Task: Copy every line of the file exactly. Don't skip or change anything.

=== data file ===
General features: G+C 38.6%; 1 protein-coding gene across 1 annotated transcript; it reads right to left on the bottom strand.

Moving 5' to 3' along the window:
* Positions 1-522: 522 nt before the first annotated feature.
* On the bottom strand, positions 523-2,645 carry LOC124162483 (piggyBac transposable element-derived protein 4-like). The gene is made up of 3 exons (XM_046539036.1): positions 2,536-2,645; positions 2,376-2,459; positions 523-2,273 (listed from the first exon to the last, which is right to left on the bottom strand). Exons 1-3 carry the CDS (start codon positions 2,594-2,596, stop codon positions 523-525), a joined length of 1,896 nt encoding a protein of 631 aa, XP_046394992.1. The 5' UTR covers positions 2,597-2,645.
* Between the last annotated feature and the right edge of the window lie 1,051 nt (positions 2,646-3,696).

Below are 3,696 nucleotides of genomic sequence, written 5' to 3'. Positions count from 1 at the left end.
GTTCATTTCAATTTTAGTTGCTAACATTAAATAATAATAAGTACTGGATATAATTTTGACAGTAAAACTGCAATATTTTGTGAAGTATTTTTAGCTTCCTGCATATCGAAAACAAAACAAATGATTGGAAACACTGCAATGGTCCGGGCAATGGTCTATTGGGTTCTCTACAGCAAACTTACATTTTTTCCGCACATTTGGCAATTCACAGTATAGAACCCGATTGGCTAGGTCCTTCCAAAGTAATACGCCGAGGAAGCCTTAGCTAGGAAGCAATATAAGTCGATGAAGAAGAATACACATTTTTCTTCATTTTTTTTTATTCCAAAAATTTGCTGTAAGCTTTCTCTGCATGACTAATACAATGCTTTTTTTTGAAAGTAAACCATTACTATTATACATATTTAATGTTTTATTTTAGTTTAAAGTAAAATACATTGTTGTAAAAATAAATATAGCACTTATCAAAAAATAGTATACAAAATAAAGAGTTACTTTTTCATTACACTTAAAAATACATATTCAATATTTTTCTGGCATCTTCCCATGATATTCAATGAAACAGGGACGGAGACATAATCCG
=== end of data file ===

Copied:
General features: G+C 38.6%; 1 protein-coding gene across 1 annotated transcript; it reads right to left on the bottom strand.

Moving 5' to 3' along the window:
* Positions 1-522: 522 nt before the first annotated feature.
* On the bottom strand, positions 523-2,645 carry LOC124162483 (piggyBac transposable element-derived protein 4-like). The gene is made up of 3 exons (XM_046539036.1): positions 2,536-2,645; positions 2,376-2,459; positions 523-2,273 (listed from the first exon to the last, which is right to left on the bottom strand). Exons 1-3 carry the CDS (start codon positions 2,594-2,596, stop codon positions 523-525), a joined length of 1,896 nt encoding a protein of 631 aa, XP_046394992.1. The 5' UTR covers positions 2,597-2,645.
* Between the last annotated feature and the right edge of the window lie 1,051 nt (positions 2,646-3,696).

Below are 3,696 nucleotides of genomic sequence, written 5' to 3'. Positions count from 1 at the left end.
GTTCATTTCAATTTTAGTTGCTAACATTAAATAATAATAAGTACTGGATATAATTTTGACAGTAAAACTGCAATATTTTGTGAAGTATTTTTAGCTTCCTGCATATCGAAAACAAAACAAATGATTGGAAACACTGCAATGGTCCGGGCAATGGTCTATTGGGTTCTCTACAGCAAACTTACATTTTTTCCGCACATTTGGCAATTCACAGTATAGAACCCGATTGGCTAGGTCCTTCCAAAGTAATACGCCGAGGAAGCCTTAGCTAGGAAGCAATATAAGTCGATGAAGAAGAATACACATTTTTCTTCATTTTTTTTTATTCCAAAAATTTGCTGTAAGCTTTCTCTGCATGACTAATACAATGCTTTTTTTTGAAAGTAAACCATTACTATTATACATATTTAATGTTTTATTTTAGTTTAAAGTAAAATACATTGTTGTAAAAATAAATATAGCACTTATCAAAAAATAGTATACAAAATAAAGAGTTACTTTTTCATTACACTTAAAAATACATATTCAATATTTTTCTGGCATCTTCCCATGATATTCAATGAAACAGGGACGGAGACATAATCCG